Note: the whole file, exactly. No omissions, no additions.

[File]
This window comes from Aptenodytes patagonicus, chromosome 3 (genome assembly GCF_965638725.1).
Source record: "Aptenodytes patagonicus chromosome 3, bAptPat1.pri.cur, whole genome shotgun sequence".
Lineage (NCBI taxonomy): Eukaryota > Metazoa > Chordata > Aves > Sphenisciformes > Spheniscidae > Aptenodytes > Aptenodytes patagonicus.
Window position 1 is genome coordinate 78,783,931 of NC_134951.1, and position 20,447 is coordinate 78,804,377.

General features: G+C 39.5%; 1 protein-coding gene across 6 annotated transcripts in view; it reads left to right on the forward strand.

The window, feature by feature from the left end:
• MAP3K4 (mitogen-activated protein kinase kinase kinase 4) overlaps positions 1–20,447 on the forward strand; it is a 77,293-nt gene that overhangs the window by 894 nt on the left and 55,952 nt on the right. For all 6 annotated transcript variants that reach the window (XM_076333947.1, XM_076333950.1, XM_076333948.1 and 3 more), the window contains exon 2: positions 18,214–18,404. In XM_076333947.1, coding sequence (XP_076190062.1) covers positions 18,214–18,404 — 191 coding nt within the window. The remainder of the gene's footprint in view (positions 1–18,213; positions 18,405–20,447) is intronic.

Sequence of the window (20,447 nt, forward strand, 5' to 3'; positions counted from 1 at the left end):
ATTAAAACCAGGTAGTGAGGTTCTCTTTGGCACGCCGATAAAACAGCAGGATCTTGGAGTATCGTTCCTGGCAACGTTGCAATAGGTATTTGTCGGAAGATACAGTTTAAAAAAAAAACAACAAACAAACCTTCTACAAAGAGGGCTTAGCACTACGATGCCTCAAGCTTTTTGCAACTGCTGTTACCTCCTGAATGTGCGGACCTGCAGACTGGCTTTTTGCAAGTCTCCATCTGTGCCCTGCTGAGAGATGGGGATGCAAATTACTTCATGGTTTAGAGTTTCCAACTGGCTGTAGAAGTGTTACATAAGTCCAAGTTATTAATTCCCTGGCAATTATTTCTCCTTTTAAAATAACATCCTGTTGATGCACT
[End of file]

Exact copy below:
This window comes from Aptenodytes patagonicus, chromosome 3 (genome assembly GCF_965638725.1).
Source record: "Aptenodytes patagonicus chromosome 3, bAptPat1.pri.cur, whole genome shotgun sequence".
Lineage (NCBI taxonomy): Eukaryota > Metazoa > Chordata > Aves > Sphenisciformes > Spheniscidae > Aptenodytes > Aptenodytes patagonicus.
Window position 1 is genome coordinate 78,783,931 of NC_134951.1, and position 20,447 is coordinate 78,804,377.

General features: G+C 39.5%; 1 protein-coding gene across 6 annotated transcripts in view; it reads left to right on the forward strand.

The window, feature by feature from the left end:
• MAP3K4 (mitogen-activated protein kinase kinase kinase 4) overlaps positions 1–20,447 on the forward strand; it is a 77,293-nt gene that overhangs the window by 894 nt on the left and 55,952 nt on the right. For all 6 annotated transcript variants that reach the window (XM_076333947.1, XM_076333950.1, XM_076333948.1 and 3 more), the window contains exon 2: positions 18,214–18,404. In XM_076333947.1, coding sequence (XP_076190062.1) covers positions 18,214–18,404 — 191 coding nt within the window. The remainder of the gene's footprint in view (positions 1–18,213; positions 18,405–20,447) is intronic.

Sequence of the window (20,447 nt, forward strand, 5' to 3'; positions counted from 1 at the left end):
ATTAAAACCAGGTAGTGAGGTTCTCTTTGGCACGCCGATAAAACAGCAGGATCTTGGAGTATCGTTCCTGGCAACGTTGCAATAGGTATTTGTCGGAAGATACAGTTTAAAAAAAAAACAACAAACAAACCTTCTACAAAGAGGGCTTAGCACTACGATGCCTCAAGCTTTTTGCAACTGCTGTTACCTCCTGAATGTGCGGACCTGCAGACTGGCTTTTTGCAAGTCTCCATCTGTGCCCTGCTGAGAGATGGGGATGCAAATTACTTCATGGTTTAGAGTTTCCAACTGGCTGTAGAAGTGTTACATAAGTCCAAGTTATTAATTCCCTGGCAATTATTTCTCCTTTTAAAATAACATCCTGTTGATGCACT